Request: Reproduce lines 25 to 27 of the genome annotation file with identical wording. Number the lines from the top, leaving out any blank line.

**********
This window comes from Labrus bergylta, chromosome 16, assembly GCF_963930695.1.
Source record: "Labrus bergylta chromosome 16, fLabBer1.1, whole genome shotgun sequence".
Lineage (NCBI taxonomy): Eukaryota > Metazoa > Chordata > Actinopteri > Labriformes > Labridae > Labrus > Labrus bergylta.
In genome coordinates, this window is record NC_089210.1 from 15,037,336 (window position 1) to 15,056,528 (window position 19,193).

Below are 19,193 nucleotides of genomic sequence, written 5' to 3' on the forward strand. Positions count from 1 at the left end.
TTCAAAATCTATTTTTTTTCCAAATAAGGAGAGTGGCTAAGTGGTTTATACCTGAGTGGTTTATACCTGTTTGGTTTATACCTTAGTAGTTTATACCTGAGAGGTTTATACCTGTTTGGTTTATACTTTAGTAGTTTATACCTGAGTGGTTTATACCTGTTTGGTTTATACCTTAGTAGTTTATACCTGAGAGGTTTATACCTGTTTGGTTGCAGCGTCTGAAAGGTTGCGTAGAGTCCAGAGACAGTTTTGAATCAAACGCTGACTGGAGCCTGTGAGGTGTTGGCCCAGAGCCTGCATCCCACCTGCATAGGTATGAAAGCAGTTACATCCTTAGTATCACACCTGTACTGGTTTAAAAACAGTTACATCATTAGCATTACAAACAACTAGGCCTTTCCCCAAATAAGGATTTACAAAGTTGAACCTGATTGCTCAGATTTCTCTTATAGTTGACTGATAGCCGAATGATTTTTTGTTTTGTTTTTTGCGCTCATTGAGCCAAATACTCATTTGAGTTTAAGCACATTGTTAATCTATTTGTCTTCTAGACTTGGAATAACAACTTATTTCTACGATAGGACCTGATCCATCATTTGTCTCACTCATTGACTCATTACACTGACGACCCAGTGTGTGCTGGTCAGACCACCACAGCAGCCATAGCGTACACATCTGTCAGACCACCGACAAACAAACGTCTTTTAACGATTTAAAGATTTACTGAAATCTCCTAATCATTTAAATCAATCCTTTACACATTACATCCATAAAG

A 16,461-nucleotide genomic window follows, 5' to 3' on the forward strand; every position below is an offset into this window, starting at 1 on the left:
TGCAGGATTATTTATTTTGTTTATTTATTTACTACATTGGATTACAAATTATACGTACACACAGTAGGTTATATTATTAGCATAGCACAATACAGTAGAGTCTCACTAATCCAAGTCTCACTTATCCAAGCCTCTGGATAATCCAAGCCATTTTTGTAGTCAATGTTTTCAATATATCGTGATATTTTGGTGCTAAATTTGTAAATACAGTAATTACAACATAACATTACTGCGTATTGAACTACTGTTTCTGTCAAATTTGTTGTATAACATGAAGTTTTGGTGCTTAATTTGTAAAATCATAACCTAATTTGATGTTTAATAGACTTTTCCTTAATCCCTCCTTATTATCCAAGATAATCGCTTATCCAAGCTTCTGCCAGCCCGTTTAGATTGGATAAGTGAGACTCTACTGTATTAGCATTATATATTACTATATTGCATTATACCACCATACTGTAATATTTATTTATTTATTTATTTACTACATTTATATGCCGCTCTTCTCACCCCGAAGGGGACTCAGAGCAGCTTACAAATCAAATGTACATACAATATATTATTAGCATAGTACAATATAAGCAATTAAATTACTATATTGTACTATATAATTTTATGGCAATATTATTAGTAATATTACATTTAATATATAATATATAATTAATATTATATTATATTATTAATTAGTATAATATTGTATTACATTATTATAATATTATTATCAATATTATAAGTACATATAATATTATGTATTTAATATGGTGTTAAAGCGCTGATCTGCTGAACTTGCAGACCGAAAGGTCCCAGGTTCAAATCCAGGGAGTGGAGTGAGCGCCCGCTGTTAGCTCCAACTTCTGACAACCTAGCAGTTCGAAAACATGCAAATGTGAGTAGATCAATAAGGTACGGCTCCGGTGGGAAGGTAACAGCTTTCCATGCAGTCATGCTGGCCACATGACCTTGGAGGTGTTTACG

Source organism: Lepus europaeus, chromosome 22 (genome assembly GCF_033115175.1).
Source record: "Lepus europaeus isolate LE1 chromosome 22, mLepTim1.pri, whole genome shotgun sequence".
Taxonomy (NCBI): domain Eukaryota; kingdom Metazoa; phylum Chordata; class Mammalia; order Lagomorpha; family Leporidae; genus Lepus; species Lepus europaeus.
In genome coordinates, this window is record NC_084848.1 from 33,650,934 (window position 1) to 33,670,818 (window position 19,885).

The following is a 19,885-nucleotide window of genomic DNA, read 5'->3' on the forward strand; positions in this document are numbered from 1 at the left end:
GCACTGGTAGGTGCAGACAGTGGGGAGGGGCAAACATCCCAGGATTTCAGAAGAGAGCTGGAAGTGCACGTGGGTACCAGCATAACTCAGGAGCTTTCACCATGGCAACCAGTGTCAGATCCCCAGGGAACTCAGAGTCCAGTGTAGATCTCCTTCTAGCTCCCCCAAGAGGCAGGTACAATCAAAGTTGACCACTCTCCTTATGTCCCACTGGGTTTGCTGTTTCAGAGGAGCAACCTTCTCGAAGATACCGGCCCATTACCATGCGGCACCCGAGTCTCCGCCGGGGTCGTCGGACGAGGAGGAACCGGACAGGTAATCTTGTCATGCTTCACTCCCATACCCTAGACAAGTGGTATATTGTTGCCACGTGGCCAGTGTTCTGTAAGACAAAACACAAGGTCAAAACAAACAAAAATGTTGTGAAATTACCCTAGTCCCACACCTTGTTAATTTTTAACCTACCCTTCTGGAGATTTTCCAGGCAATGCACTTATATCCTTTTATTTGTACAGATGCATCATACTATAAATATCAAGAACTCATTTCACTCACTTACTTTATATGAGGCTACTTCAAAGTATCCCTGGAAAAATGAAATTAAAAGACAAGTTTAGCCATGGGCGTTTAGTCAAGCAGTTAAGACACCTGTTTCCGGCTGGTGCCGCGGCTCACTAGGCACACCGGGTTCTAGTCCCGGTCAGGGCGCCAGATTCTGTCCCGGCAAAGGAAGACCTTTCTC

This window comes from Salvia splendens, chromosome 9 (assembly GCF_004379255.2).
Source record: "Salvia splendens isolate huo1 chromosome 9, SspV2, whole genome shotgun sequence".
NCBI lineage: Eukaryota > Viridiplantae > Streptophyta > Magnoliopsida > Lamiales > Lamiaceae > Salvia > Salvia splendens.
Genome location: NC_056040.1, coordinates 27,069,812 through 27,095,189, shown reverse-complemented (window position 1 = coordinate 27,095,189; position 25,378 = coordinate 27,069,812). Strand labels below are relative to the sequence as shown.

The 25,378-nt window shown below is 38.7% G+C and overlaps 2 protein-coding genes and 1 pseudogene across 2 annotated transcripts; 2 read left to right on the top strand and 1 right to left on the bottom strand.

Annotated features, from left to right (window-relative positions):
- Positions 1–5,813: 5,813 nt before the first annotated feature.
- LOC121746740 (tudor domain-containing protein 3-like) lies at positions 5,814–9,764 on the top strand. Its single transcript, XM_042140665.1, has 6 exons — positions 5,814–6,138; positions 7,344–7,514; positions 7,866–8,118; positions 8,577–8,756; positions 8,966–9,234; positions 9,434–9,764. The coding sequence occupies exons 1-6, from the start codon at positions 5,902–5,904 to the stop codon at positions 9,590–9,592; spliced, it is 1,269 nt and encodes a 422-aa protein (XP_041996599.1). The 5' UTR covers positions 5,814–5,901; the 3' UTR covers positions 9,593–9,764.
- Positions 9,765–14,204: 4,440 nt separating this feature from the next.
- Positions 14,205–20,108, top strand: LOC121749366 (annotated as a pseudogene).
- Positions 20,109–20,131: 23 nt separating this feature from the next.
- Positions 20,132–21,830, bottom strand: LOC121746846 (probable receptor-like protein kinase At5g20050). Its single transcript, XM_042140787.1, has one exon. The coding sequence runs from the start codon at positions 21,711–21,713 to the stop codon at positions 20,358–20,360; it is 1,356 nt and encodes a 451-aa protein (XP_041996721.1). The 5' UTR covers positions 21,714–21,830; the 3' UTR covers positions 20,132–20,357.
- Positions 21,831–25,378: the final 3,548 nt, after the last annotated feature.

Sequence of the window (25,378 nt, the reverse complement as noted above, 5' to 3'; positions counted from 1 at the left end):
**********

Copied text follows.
- Positions 20,109–20,131: 23 nt separating this feature from the next.
- Positions 20,132–21,830, bottom strand: LOC121746846 (probable receptor-like protein kinase At5g20050). Its single transcript, XM_042140787.1, has one exon. The coding sequence runs from the start codon at positions 21,711–21,713 to the stop codon at positions 20,358–20,360; it is 1,356 nt and encodes a 451-aa protein (XP_041996721.1). The 5' UTR covers positions 21,714–21,830; the 3' UTR covers positions 20,132–20,357.
- Positions 21,831–25,378: the final 3,548 nt, after the last annotated feature.